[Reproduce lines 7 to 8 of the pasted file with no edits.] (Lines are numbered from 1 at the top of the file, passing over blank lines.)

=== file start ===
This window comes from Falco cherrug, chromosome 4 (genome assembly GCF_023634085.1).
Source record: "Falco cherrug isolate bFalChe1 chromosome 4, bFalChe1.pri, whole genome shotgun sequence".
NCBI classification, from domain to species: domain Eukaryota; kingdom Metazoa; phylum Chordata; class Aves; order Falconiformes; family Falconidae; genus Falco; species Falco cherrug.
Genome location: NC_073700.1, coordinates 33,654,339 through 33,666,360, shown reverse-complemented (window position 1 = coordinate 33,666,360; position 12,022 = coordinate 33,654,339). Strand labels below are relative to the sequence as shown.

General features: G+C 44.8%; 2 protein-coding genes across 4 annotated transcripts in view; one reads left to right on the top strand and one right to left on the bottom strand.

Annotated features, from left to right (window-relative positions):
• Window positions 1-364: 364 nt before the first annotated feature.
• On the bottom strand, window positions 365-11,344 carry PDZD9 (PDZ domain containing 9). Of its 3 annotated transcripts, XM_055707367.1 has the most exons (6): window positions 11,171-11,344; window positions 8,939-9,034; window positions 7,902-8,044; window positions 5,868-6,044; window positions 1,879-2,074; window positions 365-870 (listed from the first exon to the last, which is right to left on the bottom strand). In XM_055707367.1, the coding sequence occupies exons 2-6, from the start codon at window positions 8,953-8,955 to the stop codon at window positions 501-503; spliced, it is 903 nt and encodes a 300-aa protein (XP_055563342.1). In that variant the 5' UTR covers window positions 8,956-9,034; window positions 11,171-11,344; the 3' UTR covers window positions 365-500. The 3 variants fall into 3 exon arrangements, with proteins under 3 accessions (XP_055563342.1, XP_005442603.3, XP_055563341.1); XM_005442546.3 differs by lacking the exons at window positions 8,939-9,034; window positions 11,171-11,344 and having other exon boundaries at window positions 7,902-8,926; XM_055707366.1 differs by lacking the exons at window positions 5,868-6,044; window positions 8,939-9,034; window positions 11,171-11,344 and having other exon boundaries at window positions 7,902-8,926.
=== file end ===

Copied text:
• Window positions 1-364: 364 nt before the first annotated feature.
• On the bottom strand, window positions 365-11,344 carry PDZD9 (PDZ domain containing 9). Of its 3 annotated transcripts, XM_055707367.1 has the most exons (6): window positions 11,171-11,344; window positions 8,939-9,034; window positions 7,902-8,044; window positions 5,868-6,044; window positions 1,879-2,074; window positions 365-870 (listed from the first exon to the last, which is right to left on the bottom strand). In XM_055707367.1, the coding sequence occupies exons 2-6, from the start codon at window positions 8,953-8,955 to the stop codon at window positions 501-503; spliced, it is 903 nt and encodes a 300-aa protein (XP_055563342.1). In that variant the 5' UTR covers window positions 8,956-9,034; window positions 11,171-11,344; the 3' UTR covers window positions 365-500. The 3 variants fall into 3 exon arrangements, with proteins under 3 accessions (XP_055563342.1, XP_005442603.3, XP_055563341.1); XM_005442546.3 differs by lacking the exons at window positions 8,939-9,034; window positions 11,171-11,344 and having other exon boundaries at window positions 7,902-8,926; XM_055707366.1 differs by lacking the exons at window positions 5,868-6,044; window positions 8,939-9,034; window positions 11,171-11,344 and having other exon boundaries at window positions 7,902-8,926.